The council has prepared a Planning Advisory Note (PAN) to provide guidance and encourage developers to support action through the planning system to improve air quality and lower transport emissions. It provides guidelines for the treatment of development sites through a planning appraisal. It is anticipated that this PAN will be in time be formalised into a Supplementary Planning Document (SPD) following the adoption of the Local Plan. The approach set out within this PAN seeks to minimise harmful pollutant emissions, avoid significant impact on local concentrations and protect the wider public from unacceptable exposure to pollution. In achieving this it seeks to tailor assessment and mitigation requirements according to specific site characteristics which relate to both nature and scale of the associated impacts and risk.
Housing Land Monitoring (HLM)
The housing land monitoring report provides detailed information on the supply of housing land across the district. The report includes information relating to annual completion rates, housing commitments and five-year land supply trajectory.
Strategic Housing and Employment Land Availability Assessment (SHELAA)
The 2018 SHELAA has been prepared by Lancaster City Council and supersedes the 2015 SHLAA. The findings from the SHELAA form part of the council’s evidence base and is used to inform policy decisions and help identify which sites are taken forward for allocation within the emerging Local Plan. Site assessments have been carried out objectively and are based on the council’s evidence that has been prepared as part of the Local Plan process. Assessments have not taken into account local planning policy considerations, such as Green Belt and landscape designations. A total of 600 sites have been considered. A series of constraints and filters have been applied to rule out a considerable number of sites from further assessment (e.g. sites under a certain size threshold and / or located outside of a sustainable settlement). Furthermore it should be noted that the sites being taken forward through the Lancaster South Area Action Plan DPD are to be assessed separately as part of the AAP process. Of the remaining sites, 102 have been positively assessed for housing and could potentially accommodate 7,112 new dwellings, and 39 sites have been positively assessed for economic use. Of the 39 economic sites there are 8 new sites that could potentially provide around 55ha of employment land (the remaining sites are existing employment allocations).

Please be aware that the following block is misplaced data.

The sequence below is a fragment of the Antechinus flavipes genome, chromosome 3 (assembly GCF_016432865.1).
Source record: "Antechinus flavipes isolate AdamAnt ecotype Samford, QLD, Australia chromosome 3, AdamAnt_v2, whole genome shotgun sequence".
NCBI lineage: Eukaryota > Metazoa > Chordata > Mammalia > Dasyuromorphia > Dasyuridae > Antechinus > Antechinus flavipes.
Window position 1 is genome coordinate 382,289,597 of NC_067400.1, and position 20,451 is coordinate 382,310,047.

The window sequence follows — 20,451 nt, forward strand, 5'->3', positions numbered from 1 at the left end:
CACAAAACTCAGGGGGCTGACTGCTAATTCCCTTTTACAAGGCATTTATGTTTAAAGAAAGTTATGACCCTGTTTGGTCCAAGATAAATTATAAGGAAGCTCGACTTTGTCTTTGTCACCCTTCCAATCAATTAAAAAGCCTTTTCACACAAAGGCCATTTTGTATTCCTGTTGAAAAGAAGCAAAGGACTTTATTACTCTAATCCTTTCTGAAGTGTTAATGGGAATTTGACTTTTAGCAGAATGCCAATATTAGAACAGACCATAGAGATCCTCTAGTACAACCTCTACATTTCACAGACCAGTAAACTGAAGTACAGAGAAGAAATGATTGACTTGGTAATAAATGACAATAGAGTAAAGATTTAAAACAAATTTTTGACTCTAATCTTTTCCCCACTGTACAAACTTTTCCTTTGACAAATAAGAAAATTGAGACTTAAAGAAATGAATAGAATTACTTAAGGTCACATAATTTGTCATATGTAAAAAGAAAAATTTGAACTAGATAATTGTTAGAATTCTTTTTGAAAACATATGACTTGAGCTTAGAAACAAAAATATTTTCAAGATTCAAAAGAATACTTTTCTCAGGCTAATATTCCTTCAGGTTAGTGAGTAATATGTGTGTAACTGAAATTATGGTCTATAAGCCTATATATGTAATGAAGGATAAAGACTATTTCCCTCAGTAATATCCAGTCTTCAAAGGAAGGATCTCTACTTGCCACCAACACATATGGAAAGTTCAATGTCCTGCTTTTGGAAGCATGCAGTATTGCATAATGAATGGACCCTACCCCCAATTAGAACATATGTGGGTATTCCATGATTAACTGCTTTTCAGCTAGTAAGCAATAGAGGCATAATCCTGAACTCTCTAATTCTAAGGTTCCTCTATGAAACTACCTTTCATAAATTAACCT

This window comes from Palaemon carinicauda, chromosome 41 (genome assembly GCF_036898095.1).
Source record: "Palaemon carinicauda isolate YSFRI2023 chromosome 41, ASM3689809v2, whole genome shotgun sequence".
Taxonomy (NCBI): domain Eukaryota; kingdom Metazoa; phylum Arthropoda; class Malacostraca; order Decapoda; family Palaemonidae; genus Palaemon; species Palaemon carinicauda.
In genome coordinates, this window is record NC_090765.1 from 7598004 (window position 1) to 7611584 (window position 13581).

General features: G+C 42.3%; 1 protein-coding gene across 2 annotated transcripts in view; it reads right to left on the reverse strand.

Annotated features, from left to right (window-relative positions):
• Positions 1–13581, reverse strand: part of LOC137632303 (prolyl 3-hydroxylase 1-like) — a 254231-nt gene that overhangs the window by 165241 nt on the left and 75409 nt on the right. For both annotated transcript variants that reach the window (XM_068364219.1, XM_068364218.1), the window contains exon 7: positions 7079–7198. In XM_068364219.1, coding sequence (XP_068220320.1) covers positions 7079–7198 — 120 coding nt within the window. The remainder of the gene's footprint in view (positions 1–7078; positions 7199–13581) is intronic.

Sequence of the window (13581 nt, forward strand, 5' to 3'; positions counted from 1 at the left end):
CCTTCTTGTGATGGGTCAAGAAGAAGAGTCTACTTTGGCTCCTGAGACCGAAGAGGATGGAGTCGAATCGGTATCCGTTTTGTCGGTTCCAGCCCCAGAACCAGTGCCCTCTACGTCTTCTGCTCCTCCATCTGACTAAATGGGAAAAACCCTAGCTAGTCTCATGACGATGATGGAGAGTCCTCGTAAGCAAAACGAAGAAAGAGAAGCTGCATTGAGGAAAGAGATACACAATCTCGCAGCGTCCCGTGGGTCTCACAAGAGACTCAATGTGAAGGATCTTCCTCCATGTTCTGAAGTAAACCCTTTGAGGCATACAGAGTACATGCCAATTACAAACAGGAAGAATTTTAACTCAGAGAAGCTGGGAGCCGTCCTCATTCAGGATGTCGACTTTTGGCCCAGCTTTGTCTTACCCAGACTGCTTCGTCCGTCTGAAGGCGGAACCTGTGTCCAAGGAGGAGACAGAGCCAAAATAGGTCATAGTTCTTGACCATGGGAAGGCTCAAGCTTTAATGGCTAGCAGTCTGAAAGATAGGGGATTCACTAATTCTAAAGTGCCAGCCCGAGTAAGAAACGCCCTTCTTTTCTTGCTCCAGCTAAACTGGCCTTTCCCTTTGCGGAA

Strategic Housing Market Assessment (SHMA)
In 2014 the council commissioned Turleys to provide an Objectively Assessed Housing Need (OAN) figure for the district. The Independent Housing Requirement Study was published in 2015. Taking account of a wide range of supporting information and market checks the study reports a range of scenarios of housing need in the district providing the evidence base for employment and housing growth in the Local Plan. Lancaster Independent Housing Requirements Study (Part I) was completed October 2015. In December 2017 the Council recommissioned Turleys to assess the council’s position in relation to its OAN. The Verification Study seeks to test the 2015 OAN recommendations and determine whether they remain valid in the context of changing circumstances including new household projections, updated house price data, national planning policy changes, changing economic growth projections and the latest views of Local Plan inspectors and the courts. The report confirms that the need for housing in the district continues to fall within the wider range of projected housing need established through the 2015 Report confirming a general consistency between the findings and updated modelling included within the report. The report was completed March 2018. In February 2018 the council published the Strategic Housing Market Assessment (SHMA) (Part ii) (2018). The study provides an up-to-date analysis of the social economic, housing and demographic situation across the area providing an assessment of housing need and affordable housing requirements in the district and an analysis of the housing needs of specific groups of people.